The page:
lous stories about China and the Chinese; but that pastime should, I fancy, be forbidden to serious travelers. It is extremely well observed by Sir John Davis, that "all the assertions put forth concerning the difficulties of the Chinese characters, from their number and variety, are the exaggerations of ignorance."
Writing being, in the eyes of a Chinaman, the highest expression of civilisation, it is the object of a sort of worship. Often masons, journeymen, demolishing a house, will pause over some portion of the wall covered with hieroglyphic characters, and go through certain religious ceremonies, before they obliterate them. In all respectable houses there is a little white portable stove, of an octagonal shape, on which is inscribed, in red letters, "Have pity on the written paper!" When a child or a servant finds a stray leaf or a torn book, it is brought to be burned with pious care upon this altar consecrated to the Ingenious Art. There may be something puerile in this superstition, to our judgments, but it is based upon creditable feelings; it is the simple expression of the admiration of the Chinese for literary superiority.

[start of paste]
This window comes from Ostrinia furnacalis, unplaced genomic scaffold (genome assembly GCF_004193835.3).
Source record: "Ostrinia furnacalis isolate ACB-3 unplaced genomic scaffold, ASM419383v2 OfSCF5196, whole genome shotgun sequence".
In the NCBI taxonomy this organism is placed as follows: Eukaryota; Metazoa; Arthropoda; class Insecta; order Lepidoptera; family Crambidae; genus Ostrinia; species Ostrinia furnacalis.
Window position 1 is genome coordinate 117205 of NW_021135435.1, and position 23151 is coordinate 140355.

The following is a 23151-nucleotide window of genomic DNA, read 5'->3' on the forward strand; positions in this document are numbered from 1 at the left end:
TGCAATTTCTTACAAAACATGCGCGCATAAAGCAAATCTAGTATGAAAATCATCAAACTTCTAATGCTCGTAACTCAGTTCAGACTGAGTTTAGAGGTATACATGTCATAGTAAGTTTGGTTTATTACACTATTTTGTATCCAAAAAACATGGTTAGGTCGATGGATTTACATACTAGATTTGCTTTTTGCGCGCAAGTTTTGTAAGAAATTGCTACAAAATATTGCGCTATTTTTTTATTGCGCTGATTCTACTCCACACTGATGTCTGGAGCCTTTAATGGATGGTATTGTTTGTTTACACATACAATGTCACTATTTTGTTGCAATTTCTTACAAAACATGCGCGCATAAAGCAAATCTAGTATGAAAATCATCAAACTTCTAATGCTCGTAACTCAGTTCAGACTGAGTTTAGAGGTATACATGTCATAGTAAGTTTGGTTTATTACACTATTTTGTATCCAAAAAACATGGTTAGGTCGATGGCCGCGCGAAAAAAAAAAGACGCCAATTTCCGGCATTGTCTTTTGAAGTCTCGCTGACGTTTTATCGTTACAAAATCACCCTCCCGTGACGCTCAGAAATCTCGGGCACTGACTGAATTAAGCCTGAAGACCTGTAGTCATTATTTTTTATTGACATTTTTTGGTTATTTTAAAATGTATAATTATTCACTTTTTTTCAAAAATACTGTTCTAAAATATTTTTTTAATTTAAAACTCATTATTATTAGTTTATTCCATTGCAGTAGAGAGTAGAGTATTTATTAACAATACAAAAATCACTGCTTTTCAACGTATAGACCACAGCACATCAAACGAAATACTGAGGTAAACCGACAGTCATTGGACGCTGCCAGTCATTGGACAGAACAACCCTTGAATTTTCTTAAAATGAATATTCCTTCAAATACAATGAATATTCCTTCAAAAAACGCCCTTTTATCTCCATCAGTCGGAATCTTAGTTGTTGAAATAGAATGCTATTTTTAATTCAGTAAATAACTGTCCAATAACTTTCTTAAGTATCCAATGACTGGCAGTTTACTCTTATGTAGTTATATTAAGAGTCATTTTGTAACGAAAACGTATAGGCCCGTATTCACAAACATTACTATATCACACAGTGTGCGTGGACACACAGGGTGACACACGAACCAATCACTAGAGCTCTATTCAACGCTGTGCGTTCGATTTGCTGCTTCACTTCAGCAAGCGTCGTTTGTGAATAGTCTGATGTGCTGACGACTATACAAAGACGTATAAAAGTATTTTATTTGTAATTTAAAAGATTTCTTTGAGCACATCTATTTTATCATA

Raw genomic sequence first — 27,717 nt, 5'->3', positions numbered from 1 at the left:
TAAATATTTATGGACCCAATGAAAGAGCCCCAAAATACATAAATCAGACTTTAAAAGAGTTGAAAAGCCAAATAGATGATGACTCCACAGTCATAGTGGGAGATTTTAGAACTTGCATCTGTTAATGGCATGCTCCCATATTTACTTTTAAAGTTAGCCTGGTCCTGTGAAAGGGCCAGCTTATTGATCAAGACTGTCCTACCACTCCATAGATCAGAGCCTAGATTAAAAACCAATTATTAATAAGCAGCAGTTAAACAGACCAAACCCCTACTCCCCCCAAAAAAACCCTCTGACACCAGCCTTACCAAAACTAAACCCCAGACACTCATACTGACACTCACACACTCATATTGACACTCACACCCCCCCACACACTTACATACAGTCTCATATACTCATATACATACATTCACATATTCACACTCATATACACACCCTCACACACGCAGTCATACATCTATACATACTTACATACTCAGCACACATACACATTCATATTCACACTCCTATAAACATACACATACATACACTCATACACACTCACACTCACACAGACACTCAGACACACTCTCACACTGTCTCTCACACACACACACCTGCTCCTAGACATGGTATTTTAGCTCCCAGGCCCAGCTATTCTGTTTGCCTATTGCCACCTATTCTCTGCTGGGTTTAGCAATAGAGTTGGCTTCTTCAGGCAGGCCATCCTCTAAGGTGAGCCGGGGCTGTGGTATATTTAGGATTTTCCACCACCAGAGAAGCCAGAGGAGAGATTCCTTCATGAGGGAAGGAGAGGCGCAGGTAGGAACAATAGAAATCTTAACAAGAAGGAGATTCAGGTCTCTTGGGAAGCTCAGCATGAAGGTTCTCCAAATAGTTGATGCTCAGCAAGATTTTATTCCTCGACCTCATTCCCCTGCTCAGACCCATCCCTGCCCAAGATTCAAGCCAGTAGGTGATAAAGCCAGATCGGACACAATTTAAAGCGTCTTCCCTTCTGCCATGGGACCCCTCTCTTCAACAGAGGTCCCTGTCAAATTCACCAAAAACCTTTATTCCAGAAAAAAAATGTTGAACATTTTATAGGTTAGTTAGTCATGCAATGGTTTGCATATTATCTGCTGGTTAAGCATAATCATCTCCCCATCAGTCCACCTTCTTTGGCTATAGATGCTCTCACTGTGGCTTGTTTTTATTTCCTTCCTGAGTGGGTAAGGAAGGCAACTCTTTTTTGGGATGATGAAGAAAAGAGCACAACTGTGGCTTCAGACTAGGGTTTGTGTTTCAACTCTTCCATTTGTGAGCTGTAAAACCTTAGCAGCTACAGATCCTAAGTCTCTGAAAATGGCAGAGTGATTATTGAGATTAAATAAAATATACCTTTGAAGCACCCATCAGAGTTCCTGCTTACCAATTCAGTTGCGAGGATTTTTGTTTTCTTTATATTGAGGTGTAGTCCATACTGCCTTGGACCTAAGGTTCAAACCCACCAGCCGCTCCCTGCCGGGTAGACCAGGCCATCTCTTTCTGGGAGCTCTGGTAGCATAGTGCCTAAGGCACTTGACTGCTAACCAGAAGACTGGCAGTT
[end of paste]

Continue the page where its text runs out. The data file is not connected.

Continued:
Here the "album," that refuge of small celebrities, is not known, but the fan supplies its place. It is customary, in social intercourse with respectable people, to offer them a paper fan, whose folds are covered with sentences or verses. In this case the present itself must be of extreme simplicity, to